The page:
Efficacy of gravity-fed chlorination system for community-scale water disinfection in northern Ghana
Author(s)Fitzpatrick, Daniel Cash
Massachusetts Institute of Technology. Dept. of Civil and Environmental Engineering.
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Although chlorine is one of the lowest cost ways of providing disinfection, currently billions of people lack drinking water that has had this simple treatment. Arch Chemical's Pulsar 1 unit is an innovation in chlorine dosing in that it is a gravity-fed system which does not require electricity while providing relatively accurate dosing. The purpose of this study is to investigate the technical feasibility of the Pulsar 1 unit using high-test hypochlorite (HTH) as a viable chlorination option for community-scale drinking water disinfection in Northern Region, Ghana. In addition, this study compares the Pulsar 1 unit to the household treatment of the Kosim filter plus Aquatabs. The Kosim filter is a pot-shaped Potters for Peace-type ceramic water available in Northern Ghana, while Aquatabs are an alternate chlorine product comprised of sodium dichloroisocyanurate (NaDCC). A pilot study done in Mali in 2005 by EAU Lambda showed the Pulsar's potential to correctly dose a piped water supply with a flow rate of approximately 42 gpm (9.6 m3/hr). The present pilot study has evaluated the Pulsar system in Ghana and Cambridge, MA at flow rates of 18 gpm (4.1 m3/hr) and 9 gpm (2.0 m3/hr), respectively. This was challenging because the Pulsar was designed for swimming pool applications and thus chlorinated at levels higher than appropriate drinking water. As a result, several modifications were made to lower the chlorine concentrations from the Pulsar system into the appropriate drinking water range. Both the Pulsar 1 and Aquatabs systems were found to be technically feasible. The main two advantages of using the Pulsar system over Aquatabs are the vastly reduced operational costs (in $/m3) of disinfection treatment (about 48 times cheaper) and its ability to reach an entire community (compared to just a single household).(cont.) However, these benefits are gained as a tradeoff for increased system complexity and higher capital costs. Overall there is no "single best option", which means site-specific circumstances should dictate the appropriate technology.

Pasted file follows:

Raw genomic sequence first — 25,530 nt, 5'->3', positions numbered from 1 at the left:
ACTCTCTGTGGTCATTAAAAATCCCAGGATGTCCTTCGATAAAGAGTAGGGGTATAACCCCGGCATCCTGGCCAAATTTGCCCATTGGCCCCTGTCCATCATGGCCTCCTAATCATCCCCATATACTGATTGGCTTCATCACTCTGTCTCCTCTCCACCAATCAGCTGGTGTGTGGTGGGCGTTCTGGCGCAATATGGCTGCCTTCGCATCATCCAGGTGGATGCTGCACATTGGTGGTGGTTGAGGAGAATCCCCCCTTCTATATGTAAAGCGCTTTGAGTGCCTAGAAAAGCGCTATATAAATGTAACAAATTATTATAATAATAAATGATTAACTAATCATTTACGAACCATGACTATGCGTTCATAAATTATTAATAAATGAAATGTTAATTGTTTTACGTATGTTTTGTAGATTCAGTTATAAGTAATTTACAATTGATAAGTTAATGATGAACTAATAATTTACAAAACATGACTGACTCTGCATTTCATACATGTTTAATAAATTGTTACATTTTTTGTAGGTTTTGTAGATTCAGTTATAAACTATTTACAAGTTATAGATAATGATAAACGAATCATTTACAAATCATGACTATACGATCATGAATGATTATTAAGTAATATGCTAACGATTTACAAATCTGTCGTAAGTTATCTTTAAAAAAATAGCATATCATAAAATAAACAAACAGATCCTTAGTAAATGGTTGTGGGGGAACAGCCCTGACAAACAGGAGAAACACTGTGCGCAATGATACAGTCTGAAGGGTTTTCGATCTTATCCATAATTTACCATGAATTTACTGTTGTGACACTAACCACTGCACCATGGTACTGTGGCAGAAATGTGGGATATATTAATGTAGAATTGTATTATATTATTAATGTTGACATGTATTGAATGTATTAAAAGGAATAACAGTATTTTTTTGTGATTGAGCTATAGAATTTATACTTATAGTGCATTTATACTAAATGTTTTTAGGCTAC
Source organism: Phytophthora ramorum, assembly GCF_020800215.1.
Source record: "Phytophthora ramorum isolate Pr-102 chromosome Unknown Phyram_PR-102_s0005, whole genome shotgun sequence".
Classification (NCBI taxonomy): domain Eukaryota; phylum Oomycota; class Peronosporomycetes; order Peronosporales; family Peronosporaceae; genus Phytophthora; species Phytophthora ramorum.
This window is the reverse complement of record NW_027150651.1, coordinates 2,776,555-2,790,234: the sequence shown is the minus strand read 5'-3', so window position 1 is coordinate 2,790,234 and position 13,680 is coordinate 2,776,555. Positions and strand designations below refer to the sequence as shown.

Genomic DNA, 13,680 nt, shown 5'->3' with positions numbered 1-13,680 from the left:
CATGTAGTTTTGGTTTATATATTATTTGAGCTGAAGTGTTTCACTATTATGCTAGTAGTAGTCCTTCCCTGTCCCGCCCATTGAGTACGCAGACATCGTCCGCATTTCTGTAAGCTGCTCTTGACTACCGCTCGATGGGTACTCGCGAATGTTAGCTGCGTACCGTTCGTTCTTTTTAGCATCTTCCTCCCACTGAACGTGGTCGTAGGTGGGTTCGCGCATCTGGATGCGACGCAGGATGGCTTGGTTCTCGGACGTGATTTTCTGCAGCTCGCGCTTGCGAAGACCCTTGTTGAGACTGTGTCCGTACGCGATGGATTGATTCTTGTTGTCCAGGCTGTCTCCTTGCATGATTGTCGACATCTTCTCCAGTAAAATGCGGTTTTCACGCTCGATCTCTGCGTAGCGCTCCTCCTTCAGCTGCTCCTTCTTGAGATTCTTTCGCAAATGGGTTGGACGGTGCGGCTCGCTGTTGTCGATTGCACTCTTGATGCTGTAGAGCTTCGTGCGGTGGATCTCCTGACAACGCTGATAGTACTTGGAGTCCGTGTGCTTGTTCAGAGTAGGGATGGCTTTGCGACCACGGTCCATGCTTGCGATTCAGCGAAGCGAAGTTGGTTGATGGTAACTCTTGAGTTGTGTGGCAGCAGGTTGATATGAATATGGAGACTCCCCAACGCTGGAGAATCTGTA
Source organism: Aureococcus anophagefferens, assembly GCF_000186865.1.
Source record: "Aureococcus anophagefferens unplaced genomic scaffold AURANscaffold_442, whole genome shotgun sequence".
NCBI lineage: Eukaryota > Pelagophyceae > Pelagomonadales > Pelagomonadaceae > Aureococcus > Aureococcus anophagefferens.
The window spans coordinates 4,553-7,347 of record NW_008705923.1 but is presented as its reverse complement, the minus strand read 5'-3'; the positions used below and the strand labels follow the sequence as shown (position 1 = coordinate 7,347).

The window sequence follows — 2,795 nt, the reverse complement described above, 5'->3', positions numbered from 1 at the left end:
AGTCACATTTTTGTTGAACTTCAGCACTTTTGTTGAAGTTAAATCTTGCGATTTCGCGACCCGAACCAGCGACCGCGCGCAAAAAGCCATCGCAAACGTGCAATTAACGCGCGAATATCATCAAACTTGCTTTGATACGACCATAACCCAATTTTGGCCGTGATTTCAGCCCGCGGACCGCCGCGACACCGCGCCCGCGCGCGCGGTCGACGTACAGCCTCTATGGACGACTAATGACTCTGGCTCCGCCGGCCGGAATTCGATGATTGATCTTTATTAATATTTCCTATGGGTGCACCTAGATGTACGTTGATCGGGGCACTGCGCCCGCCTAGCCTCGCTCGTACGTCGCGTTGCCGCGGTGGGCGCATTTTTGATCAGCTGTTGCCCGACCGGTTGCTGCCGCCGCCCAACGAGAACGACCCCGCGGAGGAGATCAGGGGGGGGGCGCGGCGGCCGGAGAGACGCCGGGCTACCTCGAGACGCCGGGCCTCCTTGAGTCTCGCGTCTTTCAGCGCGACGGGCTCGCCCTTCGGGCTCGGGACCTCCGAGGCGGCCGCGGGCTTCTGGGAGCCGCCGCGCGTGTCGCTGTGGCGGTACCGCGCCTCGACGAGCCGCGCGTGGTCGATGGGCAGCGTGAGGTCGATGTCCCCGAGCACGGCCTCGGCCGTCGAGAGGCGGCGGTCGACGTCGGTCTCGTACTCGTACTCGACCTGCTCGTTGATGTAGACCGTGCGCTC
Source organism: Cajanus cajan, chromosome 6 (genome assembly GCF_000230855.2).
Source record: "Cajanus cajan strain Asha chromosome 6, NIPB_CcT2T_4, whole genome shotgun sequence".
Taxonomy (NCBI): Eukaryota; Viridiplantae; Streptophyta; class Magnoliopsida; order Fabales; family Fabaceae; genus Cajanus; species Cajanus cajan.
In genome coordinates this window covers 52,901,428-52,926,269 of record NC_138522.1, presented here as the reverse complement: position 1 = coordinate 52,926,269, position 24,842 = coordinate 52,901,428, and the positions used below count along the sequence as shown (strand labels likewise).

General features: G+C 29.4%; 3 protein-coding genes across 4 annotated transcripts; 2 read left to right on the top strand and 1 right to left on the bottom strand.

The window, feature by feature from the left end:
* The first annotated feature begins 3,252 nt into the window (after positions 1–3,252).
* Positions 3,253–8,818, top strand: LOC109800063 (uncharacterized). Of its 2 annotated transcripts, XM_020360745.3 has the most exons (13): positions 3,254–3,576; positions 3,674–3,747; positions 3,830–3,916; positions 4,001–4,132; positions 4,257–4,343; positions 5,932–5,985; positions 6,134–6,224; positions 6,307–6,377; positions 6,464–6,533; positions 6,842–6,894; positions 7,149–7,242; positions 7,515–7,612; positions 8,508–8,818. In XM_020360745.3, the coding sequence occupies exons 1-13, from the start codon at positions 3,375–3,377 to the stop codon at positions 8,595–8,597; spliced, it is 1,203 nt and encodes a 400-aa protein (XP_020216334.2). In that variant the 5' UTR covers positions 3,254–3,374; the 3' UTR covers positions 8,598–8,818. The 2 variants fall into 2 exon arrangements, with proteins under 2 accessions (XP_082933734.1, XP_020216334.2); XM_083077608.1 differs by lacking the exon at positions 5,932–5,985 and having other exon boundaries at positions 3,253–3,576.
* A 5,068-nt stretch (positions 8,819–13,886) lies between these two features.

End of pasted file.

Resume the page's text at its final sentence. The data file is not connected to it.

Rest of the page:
Thesis (M. Eng.)--Massachusetts Institute of Technology, Dept. of Civil and Environmental Engineering, 2008.Includes bibliographical references (p. 84-89).
DepartmentMassachusetts Institute of Technology. Department of Civil and Environmental Engineering
Massachusetts Institute of Technology
Civil and Environmental Engineering.